Many aspects of teaching and learning can be combined to create blended learning environments. Four areas that each contain many possibilities were noted above – technologies, media, modes of delivery and activities. The generic term ‘ICT’ signals blended learning’s engagement with a range of digital technologies and these are complemented by the older, ‘softer’ technologies associated with on-campus teaching represented by such areas as knowledge of face-to-face group processes or mastery learning. Use of a range of media in on-campus teaching is not uncommon, but the possibilities that ICT use affords for combining media is considerable and relatively new. Our use of the term ‘modes of delivery’ represents the space-time dimension of study. Are learners and teachers present in the same or different physical spaces? Are learners and teachers present at the same or different times? Combinations of responses to these two questions create a range of spaces for learners and learning. Finally, activity and interactivity is the basis of learning. Structuring activities and interaction with the resources, and within the frameworks implied by the previous areas to ensure consistent, sustainable and effective blended learning opportunities, requires considerable knowledge, careful planning, and thoughtful integration.

Garrison and Kanuka (2004) assert that institutions taking advantage of consistent, sustainable and effective blended learning opportunities will transform the higher education learning environment they provide to students. The emphasis on transformation reinforces the notion that blended learning is about integration rather than addition. Blended learning is undertaken effectively when courses and programmes are re-designed to integrate components and activities rather than adding more or replacing those past their use-by date. Effective integration ensures that courses will be media-rich, collaborative, interactive and personalised, assisting in the movement from teacher-focused learning environments to those that are learning-centred.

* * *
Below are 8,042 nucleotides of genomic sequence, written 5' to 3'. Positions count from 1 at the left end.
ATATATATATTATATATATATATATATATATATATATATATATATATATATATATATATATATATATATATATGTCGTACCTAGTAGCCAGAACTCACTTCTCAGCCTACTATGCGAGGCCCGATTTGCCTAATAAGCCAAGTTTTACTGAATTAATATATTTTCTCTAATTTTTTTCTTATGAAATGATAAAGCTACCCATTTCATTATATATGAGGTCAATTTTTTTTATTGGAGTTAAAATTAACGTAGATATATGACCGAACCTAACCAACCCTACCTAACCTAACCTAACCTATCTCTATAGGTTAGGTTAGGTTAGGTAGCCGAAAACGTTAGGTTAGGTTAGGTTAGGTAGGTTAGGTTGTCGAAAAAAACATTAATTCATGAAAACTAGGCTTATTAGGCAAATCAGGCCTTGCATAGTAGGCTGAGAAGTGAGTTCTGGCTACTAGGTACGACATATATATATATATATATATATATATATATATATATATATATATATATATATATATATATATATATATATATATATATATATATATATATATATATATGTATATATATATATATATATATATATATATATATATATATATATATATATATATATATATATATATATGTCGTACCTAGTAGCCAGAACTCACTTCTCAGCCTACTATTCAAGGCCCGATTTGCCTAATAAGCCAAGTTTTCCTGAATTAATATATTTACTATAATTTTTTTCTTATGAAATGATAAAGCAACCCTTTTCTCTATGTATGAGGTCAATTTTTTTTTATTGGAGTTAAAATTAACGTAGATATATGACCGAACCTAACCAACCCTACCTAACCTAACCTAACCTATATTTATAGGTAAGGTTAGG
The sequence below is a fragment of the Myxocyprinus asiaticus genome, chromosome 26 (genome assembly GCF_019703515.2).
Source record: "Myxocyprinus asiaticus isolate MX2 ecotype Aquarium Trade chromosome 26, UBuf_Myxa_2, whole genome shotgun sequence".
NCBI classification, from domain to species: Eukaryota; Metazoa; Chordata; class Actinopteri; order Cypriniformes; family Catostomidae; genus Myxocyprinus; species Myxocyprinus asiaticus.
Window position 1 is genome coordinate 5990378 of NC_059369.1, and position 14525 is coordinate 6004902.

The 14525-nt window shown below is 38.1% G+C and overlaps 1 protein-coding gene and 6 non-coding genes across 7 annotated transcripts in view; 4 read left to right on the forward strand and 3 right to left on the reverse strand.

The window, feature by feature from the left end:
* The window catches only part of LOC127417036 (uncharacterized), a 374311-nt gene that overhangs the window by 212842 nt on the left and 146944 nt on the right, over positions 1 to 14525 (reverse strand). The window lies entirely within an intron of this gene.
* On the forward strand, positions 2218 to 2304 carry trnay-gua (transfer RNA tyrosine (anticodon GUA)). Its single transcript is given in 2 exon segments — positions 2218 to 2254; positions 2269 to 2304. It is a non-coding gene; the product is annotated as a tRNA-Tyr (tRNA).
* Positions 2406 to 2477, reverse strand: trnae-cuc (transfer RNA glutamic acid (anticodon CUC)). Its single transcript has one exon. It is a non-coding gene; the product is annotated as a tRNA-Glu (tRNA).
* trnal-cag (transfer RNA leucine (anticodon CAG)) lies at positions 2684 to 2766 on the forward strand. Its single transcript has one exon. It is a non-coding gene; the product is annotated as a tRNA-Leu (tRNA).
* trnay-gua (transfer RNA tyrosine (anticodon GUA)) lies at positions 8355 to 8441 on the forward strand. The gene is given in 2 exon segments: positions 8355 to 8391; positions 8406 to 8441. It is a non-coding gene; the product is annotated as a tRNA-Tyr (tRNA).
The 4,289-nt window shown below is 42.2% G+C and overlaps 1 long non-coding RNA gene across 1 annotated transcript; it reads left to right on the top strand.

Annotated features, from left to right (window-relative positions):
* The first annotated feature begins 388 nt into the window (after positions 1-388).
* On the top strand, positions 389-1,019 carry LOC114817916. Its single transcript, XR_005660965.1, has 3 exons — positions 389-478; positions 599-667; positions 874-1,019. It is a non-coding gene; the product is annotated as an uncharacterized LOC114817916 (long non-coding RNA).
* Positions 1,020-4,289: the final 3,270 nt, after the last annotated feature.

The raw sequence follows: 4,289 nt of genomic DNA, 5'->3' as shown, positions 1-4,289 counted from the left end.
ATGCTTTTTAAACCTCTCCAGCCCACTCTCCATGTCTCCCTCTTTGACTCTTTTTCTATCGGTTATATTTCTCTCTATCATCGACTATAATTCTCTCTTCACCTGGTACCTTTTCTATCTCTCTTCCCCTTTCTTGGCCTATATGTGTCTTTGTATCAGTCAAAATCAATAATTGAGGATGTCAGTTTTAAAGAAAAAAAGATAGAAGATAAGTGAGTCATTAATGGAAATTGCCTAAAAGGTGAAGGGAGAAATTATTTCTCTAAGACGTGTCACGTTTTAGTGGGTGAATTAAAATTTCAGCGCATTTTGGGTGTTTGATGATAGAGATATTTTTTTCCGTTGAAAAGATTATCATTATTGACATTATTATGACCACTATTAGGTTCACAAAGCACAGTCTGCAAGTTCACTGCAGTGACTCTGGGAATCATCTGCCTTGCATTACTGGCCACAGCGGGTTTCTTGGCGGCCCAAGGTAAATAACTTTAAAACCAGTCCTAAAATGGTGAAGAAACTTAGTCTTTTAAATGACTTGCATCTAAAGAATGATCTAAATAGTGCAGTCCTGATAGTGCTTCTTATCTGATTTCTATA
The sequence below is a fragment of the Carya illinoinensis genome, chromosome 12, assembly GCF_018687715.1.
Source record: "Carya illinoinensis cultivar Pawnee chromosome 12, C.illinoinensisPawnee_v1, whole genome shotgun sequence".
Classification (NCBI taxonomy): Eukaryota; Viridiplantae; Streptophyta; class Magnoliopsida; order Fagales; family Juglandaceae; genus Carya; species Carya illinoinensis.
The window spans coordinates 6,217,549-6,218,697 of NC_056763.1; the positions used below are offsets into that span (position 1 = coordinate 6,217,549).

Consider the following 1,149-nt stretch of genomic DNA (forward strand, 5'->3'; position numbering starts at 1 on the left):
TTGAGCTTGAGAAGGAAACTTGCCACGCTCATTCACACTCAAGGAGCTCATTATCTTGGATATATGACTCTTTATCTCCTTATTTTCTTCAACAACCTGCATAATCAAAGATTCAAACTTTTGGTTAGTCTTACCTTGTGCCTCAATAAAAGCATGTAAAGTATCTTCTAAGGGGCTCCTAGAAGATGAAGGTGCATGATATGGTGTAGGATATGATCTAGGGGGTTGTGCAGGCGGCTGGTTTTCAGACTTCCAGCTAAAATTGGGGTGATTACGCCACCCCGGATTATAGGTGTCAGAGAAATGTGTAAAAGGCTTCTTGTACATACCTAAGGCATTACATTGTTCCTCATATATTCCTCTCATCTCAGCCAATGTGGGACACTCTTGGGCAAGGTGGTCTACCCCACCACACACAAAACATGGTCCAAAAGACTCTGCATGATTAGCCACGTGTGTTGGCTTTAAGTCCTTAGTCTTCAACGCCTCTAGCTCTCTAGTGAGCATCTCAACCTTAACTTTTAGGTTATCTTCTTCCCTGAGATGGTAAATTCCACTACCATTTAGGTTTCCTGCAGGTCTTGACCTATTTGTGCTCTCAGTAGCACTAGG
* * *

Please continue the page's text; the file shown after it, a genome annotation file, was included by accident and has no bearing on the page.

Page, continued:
In this chapter, we report on the redesign of a university-based initial teacher education programme to take advantage of the potential of blended learning, and the research that underpinned that redesign. At the time of redesign the programme had been delivered for the past ten years with both a traditional face-to-face option and a distance option that integrated online communication with a more traditional print-based resource-driven approach. These options had been delivered, quite separately, at a dual-mode university with a long and successful history of provision of distance education. The redesign presented an opportunity to reconceptualise the delivery options, blending modes, activities and media, and to integrate, from the outset, affordances offered by new ICTs.

Complete Chapter List

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Editorial Advisory Board
Table of Contents
Robin Mason
Elizabeth Stacey, Philippa Gerbic
Chapter 1
Elizabeth Stacey, Philippa Gerbic
Blended learning is now part of the learning landscape in higher education, not just for campus-based courses but for courses designed for students... Sample PDF
Introduction to Blended Learning Practices
Chapter 2
Philippa Gerbic
Online discussions are now available as a pedagogical option in blended learning environments in universities. Much of the research to date has... Sample PDF
Including Online Discussions Within Campus-Based Students' Learning Environments
Chapter 3
Ruth Geer